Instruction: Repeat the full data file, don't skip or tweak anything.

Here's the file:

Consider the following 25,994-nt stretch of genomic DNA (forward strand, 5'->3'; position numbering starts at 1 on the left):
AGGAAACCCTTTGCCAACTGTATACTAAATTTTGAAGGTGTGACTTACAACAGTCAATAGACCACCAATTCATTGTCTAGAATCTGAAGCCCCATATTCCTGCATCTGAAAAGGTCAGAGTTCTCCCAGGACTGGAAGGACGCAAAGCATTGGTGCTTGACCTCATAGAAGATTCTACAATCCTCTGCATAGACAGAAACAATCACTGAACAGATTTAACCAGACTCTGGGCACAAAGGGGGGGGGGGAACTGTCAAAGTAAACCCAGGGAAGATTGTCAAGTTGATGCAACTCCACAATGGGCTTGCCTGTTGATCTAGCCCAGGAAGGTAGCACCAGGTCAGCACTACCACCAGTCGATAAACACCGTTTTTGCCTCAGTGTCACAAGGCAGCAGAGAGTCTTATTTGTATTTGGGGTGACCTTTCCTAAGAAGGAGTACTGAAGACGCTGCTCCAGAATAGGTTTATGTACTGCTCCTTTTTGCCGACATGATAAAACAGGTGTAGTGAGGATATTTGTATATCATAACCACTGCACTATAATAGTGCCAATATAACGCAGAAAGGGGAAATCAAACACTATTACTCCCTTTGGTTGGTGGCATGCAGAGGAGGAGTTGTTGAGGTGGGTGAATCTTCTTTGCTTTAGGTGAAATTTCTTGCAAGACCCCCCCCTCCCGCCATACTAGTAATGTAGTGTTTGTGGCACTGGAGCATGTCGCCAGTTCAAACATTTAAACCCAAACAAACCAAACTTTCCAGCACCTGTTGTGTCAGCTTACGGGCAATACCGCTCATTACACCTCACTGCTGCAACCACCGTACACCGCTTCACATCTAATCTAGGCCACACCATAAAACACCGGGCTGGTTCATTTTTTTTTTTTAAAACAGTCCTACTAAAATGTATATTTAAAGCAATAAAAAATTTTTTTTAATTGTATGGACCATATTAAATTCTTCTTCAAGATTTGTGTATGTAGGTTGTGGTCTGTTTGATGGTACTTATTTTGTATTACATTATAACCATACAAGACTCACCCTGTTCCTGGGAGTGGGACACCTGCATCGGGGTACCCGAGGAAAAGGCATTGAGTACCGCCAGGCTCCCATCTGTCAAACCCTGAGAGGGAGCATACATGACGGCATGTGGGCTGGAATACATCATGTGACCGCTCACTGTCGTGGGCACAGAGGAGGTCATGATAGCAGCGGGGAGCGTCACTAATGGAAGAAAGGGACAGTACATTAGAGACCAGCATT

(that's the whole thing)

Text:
Consider the following 25,994-nt stretch of genomic DNA (forward strand, 5'->3'; position numbering starts at 1 on the left):
AGGAAACCCTTTGCCAACTGTATACTAAATTTTGAAGGTGTGACTTACAACAGTCAATAGACCACCAATTCATTGTCTAGAATCTGAAGCCCCATATTCCTGCATCTGAAAAGGTCAGAGTTCTCCCAGGACTGGAAGGACGCAAAGCATTGGTGCTTGACCTCATAGAAGATTCTACAATCCTCTGCATAGACAGAAACAATCACTGAACAGATTTAACCAGACTCTGGGCACAAAGGGGGGGGGGGAACTGTCAAAGTAAACCCAGGGAAGATTGTCAAGTTGATGCAACTCCACAATGGGCTTGCCTGTTGATCTAGCCCAGGAAGGTAGCACCAGGTCAGCACTACCACCAGTCGATAAACACCGTTTTTGCCTCAGTGTCACAAGGCAGCAGAGAGTCTTATTTGTATTTGGGGTGACCTTTCCTAAGAAGGAGTACTGAAGACGCTGCTCCAGAATAGGTTTATGTACTGCTCCTTTTTGCCGACATGATAAAACAGGTGTAGTGAGGATATTTGTATATCATAACCACTGCACTATAATAGTGCCAATATAACGCAGAAAGGGGAAATCAAACACTATTACTCCCTTTGGTTGGTGGCATGCAGAGGAGGAGTTGTTGAGGTGGGTGAATCTTCTTTGCTTTAGGTGAAATTTCTTGCAAGACCCCCCCCTCCCGCCATACTAGTAATGTAGTGTTTGTGGCACTGGAGCATGTCGCCAGTTCAAACATTTAAACCCAAACAAACCAAACTTTCCAGCACCTGTTGTGTCAGCTTACGGGCAATACCGCTCATTACACCTCACTGCTGCAACCACCGTACACCGCTTCACATCTAATCTAGGCCACACCATAAAACACCGGGCTGGTTCATTTTTTTTTTTTAAAACAGTCCTACTAAAATGTATATTTAAAGCAATAAAAAATTTTTTTTAATTGTATGGACCATATTAAATTCTTCTTCAAGATTTGTGTATGTAGGTTGTGGTCTGTTTGATGGTACTTATTTTGTATTACATTATAACCATACAAGACTCACCCTGTTCCTGGGAGTGGGACACCTGCATCGGGGTACCCGAGGAAAAGGCATTGAGTACCGCCAGGCTCCCATCTGTCAAACCCTGAGAGGGAGCATACATGACGGCATGTGGGCTGGAATACATCATGTGACCGCTCACTGTCGTGGGCACAGAGGAGGTCATGATAGCAGCGGGGAGCGTCACTAATGGAAGAAAGGGACAGTACATTAGAGACCAGCATT